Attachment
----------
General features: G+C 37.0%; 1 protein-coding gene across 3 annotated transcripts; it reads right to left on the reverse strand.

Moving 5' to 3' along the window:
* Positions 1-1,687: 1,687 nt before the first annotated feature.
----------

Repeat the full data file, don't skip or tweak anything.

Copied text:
General features: G+C 37.0%; 1 protein-coding gene across 3 annotated transcripts; it reads right to left on the reverse strand.

Moving 5' to 3' along the window:
* Positions 1-1,687: 1,687 nt before the first annotated feature.